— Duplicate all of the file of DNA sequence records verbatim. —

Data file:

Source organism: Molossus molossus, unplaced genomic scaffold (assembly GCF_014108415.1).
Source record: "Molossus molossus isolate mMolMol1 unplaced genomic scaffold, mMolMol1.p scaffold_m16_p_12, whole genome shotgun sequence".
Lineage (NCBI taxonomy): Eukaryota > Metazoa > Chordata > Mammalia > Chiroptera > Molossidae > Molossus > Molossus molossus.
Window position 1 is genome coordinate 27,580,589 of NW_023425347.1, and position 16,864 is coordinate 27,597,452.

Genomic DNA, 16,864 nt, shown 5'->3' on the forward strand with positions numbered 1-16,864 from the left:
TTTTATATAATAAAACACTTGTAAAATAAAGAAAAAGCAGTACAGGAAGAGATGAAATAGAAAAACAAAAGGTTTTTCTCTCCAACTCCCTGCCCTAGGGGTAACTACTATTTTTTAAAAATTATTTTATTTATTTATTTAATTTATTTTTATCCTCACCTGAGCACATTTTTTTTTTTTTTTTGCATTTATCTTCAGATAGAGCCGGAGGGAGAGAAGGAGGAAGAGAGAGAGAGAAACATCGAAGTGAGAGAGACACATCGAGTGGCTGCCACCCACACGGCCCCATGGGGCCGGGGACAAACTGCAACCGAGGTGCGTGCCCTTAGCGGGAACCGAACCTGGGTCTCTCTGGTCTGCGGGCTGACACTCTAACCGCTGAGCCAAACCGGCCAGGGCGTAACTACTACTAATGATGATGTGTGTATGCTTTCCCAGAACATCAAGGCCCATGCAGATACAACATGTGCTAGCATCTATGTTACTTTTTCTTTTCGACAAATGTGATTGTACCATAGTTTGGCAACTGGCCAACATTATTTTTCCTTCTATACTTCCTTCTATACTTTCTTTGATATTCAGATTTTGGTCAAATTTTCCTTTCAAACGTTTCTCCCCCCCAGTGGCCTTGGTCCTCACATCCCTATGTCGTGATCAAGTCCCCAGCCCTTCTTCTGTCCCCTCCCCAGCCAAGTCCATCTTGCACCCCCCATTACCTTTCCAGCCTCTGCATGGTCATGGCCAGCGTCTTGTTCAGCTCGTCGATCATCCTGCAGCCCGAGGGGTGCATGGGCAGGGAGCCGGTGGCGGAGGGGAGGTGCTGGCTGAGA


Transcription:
Source organism: Molossus molossus, unplaced genomic scaffold (assembly GCF_014108415.1).
Source record: "Molossus molossus isolate mMolMol1 unplaced genomic scaffold, mMolMol1.p scaffold_m16_p_12, whole genome shotgun sequence".
Lineage (NCBI taxonomy): Eukaryota > Metazoa > Chordata > Mammalia > Chiroptera > Molossidae > Molossus > Molossus molossus.
Window position 1 is genome coordinate 27,580,589 of NW_023425347.1, and position 16,864 is coordinate 27,597,452.

Genomic DNA, 16,864 nt, shown 5'->3' on the forward strand with positions numbered 1-16,864 from the left:
TTTTATATAATAAAACACTTGTAAAATAAAGAAAAAGCAGTACAGGAAGAGATGAAATAGAAAAACAAAAGGTTTTTCTCTCCAACTCCCTGCCCTAGGGGTAACTACTATTTTTTAAAAATTATTTTATTTATTTATTTAATTTATTTTTATCCTCACCTGAGCACATTTTTTTTTTTTTTTTGCATTTATCTTCAGATAGAGCCGGAGGGAGAGAAGGAGGAAGAGAGAGAGAGAAACATCGAAGTGAGAGAGACACATCGAGTGGCTGCCACCCACACGGCCCCATGGGGCCGGGGACAAACTGCAACCGAGGTGCGTGCCCTTAGCGGGAACCGAACCTGGGTCTCTCTGGTCTGCGGGCTGACACTCTAACCGCTGAGCCAAACCGGCCAGGGCGTAACTACTACTAATGATGATGTGTGTATGCTTTCCCAGAACATCAAGGCCCATGCAGATACAACATGTGCTAGCATCTATGTTACTTTTTCTTTTCGACAAATGTGATTGTACCATAGTTTGGCAACTGGCCAACATTATTTTTCCTTCTATACTTCCTTCTATACTTTCTTTGATATTCAGATTTTGGTCAAATTTTCCTTTCAAACGTTTCTCCCCCCCAGTGGCCTTGGTCCTCACATCCCTATGTCGTGATCAAGTCCCCAGCCCTTCTTCTGTCCCCTCCCCAGCCAAGTCCATCTTGCACCCCCCATTACCTTTCCAGCCTCTGCATGGTCATGGCCAGCGTCTTGTTCAGCTCGTCGATCATCCTGCAGCCCGAGGGGTGCATGGGCAGGGAGCCGGTGGCGGAGGGGAGGTGCTGGCTGAGA